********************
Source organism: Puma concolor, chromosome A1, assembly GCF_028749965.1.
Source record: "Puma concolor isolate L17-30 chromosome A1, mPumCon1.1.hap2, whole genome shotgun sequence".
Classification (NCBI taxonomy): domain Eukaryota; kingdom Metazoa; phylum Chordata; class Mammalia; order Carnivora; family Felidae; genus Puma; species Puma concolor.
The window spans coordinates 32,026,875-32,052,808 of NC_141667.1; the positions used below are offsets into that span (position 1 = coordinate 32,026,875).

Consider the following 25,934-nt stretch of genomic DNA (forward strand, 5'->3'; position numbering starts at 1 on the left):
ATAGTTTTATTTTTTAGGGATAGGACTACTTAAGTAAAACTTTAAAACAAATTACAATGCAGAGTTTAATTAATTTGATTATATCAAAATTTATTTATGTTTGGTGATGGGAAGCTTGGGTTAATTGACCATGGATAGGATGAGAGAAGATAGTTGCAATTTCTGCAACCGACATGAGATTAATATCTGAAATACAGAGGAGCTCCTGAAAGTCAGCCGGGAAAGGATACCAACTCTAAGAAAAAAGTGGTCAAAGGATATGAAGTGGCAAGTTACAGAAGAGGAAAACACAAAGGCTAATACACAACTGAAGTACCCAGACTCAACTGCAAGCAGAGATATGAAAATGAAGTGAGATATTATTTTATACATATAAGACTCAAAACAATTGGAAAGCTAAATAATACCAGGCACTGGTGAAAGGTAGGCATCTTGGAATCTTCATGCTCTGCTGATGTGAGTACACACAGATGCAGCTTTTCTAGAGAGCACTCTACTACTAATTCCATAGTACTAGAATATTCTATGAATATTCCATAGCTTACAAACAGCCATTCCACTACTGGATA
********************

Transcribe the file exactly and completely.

Source organism: Puma concolor, chromosome A1, assembly GCF_028749965.1.
Source record: "Puma concolor isolate L17-30 chromosome A1, mPumCon1.1.hap2, whole genome shotgun sequence".
Classification (NCBI taxonomy): domain Eukaryota; kingdom Metazoa; phylum Chordata; class Mammalia; order Carnivora; family Felidae; genus Puma; species Puma concolor.
The window spans coordinates 32,026,875-32,052,808 of NC_141667.1; the positions used below are offsets into that span (position 1 = coordinate 32,026,875).

Consider the following 25,934-nt stretch of genomic DNA (forward strand, 5'->3'; position numbering starts at 1 on the left):
ATAGTTTTATTTTTTAGGGATAGGACTACTTAAGTAAAACTTTAAAACAAATTACAATGCAGAGTTTAATTAATTTGATTATATCAAAATTTATTTATGTTTGGTGATGGGAAGCTTGGGTTAATTGACCATGGATAGGATGAGAGAAGATAGTTGCAATTTCTGCAACCGACATGAGATTAATATCTGAAATACAGAGGAGCTCCTGAAAGTCAGCCGGGAAAGGATACCAACTCTAAGAAAAAAGTGGTCAAAGGATATGAAGTGGCAAGTTACAGAAGAGGAAAACACAAAGGCTAATACACAACTGAAGTACCCAGACTCAACTGCAAGCAGAGATATGAAAATGAAGTGAGATATTATTTTATACATATAAGACTCAAAACAATTGGAAAGCTAAATAATACCAGGCACTGGTGAAAGGTAGGCATCTTGGAATCTTCATGCTCTGCTGATGTGAGTACACACAGATGCAGCTTTTCTAGAGAGCACTCTACTACTAATTCCATAGTACTAGAATATTCTATGAATATTCCATAGCTTACAAACAGCCATTCCACTACTGGATA